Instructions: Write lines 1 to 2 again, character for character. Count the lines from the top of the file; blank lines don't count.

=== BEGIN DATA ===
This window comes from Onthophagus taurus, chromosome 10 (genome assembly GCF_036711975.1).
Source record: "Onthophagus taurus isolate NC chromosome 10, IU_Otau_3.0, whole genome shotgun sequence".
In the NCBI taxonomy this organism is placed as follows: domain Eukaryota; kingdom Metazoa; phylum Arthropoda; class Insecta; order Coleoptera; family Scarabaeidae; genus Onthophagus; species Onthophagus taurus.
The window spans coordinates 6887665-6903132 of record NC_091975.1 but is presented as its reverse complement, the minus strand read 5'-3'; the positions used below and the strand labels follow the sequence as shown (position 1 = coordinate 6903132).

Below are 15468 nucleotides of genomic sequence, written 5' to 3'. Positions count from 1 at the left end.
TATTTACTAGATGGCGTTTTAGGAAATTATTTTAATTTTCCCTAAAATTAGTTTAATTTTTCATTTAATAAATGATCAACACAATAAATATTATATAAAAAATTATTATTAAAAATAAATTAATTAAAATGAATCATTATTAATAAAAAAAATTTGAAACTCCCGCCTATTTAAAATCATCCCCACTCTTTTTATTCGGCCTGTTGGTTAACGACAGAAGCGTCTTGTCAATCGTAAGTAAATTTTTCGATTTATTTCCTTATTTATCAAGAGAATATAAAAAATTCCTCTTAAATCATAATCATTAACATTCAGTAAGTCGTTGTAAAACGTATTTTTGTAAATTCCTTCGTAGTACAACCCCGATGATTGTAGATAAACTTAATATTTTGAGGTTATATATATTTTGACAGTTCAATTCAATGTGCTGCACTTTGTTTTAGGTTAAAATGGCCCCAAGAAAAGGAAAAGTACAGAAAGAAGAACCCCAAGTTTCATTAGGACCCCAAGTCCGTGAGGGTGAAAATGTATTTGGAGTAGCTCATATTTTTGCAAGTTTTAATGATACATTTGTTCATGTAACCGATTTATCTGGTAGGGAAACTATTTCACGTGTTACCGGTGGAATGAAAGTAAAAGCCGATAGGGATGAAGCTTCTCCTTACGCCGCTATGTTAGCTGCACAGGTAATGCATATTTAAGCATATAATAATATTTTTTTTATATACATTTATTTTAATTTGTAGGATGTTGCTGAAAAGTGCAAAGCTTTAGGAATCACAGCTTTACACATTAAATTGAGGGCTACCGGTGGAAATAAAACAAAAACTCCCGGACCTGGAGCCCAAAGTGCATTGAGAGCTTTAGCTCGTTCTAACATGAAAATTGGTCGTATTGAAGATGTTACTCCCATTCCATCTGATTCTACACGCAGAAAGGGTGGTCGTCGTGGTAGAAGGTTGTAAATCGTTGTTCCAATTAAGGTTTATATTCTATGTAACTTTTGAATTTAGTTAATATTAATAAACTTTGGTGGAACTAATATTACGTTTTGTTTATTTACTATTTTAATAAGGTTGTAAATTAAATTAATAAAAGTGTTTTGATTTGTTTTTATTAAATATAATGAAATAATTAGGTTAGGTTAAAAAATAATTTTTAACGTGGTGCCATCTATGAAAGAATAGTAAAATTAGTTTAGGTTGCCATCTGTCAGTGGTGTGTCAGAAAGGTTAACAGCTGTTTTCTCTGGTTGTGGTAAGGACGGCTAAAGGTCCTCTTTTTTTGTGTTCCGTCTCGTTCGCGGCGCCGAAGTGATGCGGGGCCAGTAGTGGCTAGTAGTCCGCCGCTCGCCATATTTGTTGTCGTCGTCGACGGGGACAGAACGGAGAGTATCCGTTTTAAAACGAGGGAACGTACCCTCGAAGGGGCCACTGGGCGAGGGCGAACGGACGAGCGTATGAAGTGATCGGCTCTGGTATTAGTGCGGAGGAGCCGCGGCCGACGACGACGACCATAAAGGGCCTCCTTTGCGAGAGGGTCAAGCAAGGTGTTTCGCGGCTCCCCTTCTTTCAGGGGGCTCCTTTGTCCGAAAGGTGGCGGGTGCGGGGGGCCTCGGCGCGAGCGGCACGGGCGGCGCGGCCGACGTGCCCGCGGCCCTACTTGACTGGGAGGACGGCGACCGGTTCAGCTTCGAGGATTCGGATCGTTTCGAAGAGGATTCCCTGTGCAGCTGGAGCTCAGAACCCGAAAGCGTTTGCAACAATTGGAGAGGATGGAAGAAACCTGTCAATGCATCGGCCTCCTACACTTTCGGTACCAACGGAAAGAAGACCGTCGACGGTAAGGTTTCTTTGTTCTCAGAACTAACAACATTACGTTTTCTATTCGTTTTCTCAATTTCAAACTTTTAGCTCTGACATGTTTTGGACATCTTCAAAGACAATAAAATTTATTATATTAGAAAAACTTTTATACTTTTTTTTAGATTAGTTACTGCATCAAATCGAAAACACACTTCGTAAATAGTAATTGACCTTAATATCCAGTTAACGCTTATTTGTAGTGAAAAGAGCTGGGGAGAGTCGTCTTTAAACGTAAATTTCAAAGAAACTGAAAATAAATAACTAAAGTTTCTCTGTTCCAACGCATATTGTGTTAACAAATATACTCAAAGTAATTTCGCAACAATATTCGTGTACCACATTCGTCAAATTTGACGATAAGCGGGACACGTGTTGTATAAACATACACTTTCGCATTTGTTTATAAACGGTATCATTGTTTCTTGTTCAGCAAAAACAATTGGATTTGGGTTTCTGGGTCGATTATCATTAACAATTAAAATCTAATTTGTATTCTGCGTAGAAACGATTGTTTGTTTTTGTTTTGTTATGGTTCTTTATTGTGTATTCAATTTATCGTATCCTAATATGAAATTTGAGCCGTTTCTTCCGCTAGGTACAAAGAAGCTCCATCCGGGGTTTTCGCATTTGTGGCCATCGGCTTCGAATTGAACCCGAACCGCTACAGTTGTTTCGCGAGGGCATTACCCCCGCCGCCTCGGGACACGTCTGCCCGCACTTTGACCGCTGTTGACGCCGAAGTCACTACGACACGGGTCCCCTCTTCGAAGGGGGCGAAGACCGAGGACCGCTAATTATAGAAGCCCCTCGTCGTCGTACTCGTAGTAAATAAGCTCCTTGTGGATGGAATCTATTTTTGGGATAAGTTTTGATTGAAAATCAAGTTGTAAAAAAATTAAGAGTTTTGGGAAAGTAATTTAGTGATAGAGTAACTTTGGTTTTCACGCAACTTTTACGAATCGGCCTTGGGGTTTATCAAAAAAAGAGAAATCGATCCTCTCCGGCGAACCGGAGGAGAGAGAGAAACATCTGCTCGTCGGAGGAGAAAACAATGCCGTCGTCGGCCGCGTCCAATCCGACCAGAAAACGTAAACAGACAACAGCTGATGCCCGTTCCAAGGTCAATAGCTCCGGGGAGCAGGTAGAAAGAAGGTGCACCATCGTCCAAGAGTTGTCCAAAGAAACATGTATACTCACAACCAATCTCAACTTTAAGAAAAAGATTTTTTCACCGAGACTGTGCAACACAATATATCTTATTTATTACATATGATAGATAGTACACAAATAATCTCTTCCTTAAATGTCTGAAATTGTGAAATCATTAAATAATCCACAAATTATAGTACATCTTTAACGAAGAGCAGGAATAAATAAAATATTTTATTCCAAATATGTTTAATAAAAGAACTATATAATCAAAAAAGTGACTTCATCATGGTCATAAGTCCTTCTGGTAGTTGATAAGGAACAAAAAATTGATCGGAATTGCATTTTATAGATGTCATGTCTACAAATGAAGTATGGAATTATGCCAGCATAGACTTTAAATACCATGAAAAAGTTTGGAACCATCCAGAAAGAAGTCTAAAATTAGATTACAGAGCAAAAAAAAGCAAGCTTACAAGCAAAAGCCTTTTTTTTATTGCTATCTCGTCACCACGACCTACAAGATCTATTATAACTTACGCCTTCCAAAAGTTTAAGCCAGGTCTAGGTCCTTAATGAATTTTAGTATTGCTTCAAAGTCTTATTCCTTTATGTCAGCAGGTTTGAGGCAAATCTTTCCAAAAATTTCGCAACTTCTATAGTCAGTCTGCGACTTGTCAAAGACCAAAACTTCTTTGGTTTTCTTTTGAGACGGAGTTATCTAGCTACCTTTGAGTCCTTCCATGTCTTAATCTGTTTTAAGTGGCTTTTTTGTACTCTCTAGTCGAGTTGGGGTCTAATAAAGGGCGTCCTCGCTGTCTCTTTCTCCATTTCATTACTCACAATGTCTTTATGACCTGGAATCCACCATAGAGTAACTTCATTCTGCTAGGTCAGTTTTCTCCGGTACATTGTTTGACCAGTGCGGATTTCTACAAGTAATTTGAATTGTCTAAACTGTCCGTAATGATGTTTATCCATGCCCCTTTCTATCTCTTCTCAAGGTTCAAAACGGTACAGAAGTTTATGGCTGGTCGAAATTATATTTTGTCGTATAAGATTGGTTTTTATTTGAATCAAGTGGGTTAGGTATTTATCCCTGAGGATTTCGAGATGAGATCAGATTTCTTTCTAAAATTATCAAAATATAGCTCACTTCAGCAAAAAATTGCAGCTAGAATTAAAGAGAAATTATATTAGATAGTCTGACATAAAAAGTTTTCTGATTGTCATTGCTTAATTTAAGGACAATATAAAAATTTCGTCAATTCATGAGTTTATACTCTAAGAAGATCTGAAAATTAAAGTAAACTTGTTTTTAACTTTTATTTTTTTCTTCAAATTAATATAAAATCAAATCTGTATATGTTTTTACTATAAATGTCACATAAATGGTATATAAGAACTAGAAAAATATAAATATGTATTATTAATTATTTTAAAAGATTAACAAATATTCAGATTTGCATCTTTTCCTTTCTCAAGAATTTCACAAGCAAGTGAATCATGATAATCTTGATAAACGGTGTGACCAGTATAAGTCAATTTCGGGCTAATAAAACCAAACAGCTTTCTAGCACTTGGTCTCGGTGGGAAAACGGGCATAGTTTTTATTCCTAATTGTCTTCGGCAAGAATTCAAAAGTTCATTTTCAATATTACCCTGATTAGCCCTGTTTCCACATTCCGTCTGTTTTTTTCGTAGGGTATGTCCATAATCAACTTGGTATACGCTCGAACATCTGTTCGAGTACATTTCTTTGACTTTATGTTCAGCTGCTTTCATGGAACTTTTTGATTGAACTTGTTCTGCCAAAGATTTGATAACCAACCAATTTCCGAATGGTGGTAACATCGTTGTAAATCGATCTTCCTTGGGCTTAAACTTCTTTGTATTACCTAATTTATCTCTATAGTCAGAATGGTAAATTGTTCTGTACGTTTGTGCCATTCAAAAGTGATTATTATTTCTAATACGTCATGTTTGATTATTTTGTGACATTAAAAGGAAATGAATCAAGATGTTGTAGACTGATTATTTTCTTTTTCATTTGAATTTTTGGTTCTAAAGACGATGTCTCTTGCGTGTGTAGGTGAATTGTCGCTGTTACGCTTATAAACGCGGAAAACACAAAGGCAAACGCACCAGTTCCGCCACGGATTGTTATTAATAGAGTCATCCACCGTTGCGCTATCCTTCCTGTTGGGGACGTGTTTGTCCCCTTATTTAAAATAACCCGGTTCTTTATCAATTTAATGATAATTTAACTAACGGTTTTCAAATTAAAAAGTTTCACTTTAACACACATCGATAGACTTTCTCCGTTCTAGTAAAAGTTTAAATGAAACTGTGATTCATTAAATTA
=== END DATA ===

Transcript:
This window comes from Onthophagus taurus, chromosome 10 (genome assembly GCF_036711975.1).
Source record: "Onthophagus taurus isolate NC chromosome 10, IU_Otau_3.0, whole genome shotgun sequence".